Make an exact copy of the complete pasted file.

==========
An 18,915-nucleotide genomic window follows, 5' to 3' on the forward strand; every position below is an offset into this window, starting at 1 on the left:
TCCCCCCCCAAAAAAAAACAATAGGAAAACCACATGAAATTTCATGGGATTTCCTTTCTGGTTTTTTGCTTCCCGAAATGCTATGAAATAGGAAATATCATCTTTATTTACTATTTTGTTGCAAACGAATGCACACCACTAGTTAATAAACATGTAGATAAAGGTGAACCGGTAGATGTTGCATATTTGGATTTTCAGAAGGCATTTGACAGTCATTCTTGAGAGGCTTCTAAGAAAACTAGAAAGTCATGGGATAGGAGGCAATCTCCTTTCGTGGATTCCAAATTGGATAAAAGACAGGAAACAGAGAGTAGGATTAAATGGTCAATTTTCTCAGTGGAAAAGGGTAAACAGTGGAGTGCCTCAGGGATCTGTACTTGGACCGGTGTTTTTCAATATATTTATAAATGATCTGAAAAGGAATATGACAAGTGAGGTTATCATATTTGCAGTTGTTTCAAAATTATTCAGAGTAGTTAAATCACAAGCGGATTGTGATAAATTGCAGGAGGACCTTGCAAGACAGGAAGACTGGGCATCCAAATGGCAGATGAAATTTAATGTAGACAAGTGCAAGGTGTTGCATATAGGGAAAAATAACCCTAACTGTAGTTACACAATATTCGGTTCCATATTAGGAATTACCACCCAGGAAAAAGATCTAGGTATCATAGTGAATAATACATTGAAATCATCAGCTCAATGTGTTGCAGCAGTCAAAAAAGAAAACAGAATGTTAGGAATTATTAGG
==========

An 18,915-nucleotide genomic window follows, 5' to 3' on the forward strand; every position below is an offset into this window, starting at 1 on the left:
TCCCCCCCCAAAAAAAAACAATAGGAAAACCACATGAAATTTCATGGGATTTCCTTTCTGGTTTTTTGCTTCCCGAAATGCTATGAAATAGGAAATATCATCTTTATTTACTATTTTGTTGCAAACGAATGCACACCACTAGTTAATAAACATGTAGATAAAGGTGAACCGGTAGATGTTGCATATTTGGATTTTCAGAAGGCATTTGACAGTCATTCTTGAGAGGCTTCTAAGAAAACTAGAAAGTCATGGGATAGGAGGCAATCTCCTTTCGTGGATTCCAAATTGGATAAAAGACAGGAAACAGAGAGTAGGATTAAATGGTCAATTTTCTCAGTGGAAAAGGGTAAACAGTGGAGTGCCTCAGGGATCTGTACTTGGACCGGTGTTTTTCAATATATTTATAAATGATCTGAAAAGGAATATGACAAGTGAGGTTATCATATTTGCAGTTGTTTCAAAATTATTCAGAGTAGTTAAATCACAAGCGGATTGTGATAAATTGCAGGAGGACCTTGCAAGACAGGAAGACTGGGCATCCAAATGGCAGATGAAATTTAATGTAGACAAGTGCAAGGTGTTGCATATAGGGAAAAATAACCCTAACTGTAGTTACACAATATTCGGTTCCATATTAGGAATTACCACCCAGGAAAAAGATCTAGGTATCATAGTGAATAATACATTGAAATCATCAGCTCAATGTGTTGCAGCAGTCAAAAAAGAAAACAGAATGTTAGGAATTATTAGG